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Size matters to tree frogs

August 24, 2010 at 02:07 PM

For female red-eyed tree frogs, size does seem to matter—and the mating call of the male tells them everything they need to know. A study of the mating calls of male Morelett’s tree frogs in Belize found that larger frogs more readily find a mate. The rate, frequency, and duration of the male’s calls carry this vital information to the listening females.

The study appears in the September 2010 issue of the journal Herpetologica. The author recorded 575 mating calls from 30 male tree frogs in the Cayo District of Belize. The frogs exhibited their own unique identities; that is, more differences in calls were found from one frog to the next while an individual frog’s calls did not vary greatly.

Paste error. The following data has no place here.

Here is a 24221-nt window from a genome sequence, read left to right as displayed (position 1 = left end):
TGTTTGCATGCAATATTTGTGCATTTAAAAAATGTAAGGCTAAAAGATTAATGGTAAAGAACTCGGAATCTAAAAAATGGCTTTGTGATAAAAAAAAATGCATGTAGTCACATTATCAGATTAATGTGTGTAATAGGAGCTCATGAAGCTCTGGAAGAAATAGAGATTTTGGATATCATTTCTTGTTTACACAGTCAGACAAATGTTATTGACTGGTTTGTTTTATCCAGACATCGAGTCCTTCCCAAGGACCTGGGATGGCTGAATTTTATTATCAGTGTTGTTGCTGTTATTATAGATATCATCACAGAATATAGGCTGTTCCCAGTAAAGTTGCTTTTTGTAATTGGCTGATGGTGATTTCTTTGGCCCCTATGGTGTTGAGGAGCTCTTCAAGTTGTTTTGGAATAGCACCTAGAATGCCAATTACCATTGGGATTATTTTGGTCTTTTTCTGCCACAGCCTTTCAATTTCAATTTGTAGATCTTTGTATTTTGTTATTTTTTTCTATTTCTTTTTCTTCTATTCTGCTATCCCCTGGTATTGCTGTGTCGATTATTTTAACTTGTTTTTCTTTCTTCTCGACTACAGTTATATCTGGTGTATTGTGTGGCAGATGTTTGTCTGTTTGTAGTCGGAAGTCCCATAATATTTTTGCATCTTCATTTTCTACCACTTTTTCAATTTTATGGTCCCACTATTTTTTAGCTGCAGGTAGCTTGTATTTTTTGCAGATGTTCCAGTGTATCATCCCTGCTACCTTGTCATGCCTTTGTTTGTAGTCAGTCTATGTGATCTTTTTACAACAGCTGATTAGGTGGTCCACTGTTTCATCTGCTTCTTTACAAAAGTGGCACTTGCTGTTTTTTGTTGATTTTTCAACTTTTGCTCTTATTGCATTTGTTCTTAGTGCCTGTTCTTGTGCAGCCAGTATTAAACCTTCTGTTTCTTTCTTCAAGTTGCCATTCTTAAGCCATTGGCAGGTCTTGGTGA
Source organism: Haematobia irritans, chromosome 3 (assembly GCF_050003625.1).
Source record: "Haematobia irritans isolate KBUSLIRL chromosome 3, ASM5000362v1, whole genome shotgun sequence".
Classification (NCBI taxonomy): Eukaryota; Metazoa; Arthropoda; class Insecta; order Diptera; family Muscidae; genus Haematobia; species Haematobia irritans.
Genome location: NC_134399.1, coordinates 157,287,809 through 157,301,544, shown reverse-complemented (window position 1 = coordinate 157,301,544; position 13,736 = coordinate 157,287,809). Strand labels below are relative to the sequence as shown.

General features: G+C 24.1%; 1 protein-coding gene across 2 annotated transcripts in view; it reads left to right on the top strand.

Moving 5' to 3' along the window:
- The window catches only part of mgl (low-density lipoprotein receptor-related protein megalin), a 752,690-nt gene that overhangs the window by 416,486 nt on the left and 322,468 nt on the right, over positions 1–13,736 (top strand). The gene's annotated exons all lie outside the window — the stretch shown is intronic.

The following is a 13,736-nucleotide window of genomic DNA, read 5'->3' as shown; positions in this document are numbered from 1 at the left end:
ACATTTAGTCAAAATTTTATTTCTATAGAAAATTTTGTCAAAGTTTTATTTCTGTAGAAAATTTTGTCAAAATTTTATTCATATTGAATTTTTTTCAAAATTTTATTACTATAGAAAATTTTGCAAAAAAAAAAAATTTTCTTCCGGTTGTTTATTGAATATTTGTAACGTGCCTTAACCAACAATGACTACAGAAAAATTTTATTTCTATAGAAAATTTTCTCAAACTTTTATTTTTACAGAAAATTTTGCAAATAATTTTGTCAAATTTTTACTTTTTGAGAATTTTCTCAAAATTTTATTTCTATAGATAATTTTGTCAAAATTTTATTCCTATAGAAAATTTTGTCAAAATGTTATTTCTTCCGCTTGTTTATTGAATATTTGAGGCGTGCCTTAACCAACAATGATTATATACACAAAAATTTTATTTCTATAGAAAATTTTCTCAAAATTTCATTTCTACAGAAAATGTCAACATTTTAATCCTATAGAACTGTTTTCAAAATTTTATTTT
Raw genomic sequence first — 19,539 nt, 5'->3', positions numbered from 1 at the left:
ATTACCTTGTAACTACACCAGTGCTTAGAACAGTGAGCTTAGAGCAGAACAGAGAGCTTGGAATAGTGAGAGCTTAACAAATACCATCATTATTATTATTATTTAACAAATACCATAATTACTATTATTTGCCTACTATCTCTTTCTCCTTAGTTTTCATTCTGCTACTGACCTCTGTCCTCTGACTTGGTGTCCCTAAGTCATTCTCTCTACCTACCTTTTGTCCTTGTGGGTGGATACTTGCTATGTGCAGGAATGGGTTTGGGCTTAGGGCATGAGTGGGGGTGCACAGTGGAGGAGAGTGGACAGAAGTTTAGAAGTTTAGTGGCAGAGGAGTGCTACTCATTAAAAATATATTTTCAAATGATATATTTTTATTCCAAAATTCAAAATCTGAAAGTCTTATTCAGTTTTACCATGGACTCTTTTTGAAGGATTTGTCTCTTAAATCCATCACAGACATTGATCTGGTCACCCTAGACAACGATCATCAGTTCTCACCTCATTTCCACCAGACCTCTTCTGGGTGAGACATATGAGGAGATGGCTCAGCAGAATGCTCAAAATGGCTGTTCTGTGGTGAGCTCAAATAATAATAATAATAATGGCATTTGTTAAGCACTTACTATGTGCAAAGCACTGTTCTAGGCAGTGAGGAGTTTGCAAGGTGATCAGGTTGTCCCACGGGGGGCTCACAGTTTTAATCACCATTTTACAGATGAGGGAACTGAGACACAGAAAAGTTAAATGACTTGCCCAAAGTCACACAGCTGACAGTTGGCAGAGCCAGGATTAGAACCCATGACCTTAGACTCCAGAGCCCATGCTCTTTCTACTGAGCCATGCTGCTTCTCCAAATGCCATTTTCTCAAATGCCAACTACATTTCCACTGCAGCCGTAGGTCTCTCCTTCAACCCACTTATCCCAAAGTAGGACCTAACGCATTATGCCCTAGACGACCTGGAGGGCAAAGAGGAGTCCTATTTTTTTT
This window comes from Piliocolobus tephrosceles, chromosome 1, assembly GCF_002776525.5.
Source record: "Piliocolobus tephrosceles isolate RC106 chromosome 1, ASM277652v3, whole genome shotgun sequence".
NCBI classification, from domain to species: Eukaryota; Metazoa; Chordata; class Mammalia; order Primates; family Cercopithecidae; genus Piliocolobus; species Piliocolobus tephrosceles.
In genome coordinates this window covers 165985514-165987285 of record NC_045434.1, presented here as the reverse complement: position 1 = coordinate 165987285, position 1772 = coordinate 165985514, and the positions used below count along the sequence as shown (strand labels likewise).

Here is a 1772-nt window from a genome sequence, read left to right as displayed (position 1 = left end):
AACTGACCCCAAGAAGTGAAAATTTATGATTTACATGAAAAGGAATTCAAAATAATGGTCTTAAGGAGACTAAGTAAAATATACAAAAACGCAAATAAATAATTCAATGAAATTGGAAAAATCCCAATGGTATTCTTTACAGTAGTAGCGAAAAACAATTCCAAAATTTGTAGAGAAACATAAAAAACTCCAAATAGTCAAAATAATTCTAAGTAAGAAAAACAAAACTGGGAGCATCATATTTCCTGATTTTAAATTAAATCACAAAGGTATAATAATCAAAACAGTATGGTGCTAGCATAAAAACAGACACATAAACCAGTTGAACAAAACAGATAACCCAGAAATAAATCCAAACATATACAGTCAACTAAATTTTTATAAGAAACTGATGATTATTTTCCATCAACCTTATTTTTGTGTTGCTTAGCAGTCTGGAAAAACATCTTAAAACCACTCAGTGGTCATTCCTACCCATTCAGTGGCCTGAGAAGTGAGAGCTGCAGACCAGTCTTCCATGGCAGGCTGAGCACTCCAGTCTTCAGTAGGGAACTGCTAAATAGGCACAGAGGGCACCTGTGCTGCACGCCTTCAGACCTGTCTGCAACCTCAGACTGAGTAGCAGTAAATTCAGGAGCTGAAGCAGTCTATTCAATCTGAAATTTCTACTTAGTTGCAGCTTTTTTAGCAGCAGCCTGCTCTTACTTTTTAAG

Shortly after sunset, male frogs descend from the forest canopy to sound their choruses. The advertising “zworp” call is used to attract females while the more aggressive “chuckling” calls are used among other males.

Among these frogs, it is predominantly female choice—rather than competition among males—that determines mating partners. The energy-consuming call that a male frog of large body size is able to emit seems to speak to the women of this species.

The laryngeal apparatus of a larger frog has greater mass, allowing a lower dominant frequency of its call. Its calls are also longer and more frequent. These are clear signals to females of a male’s size and therefore quality as a mating partner. Large size reflects a frog’s abilities to survive, feed, grow, and outcompete with other males.

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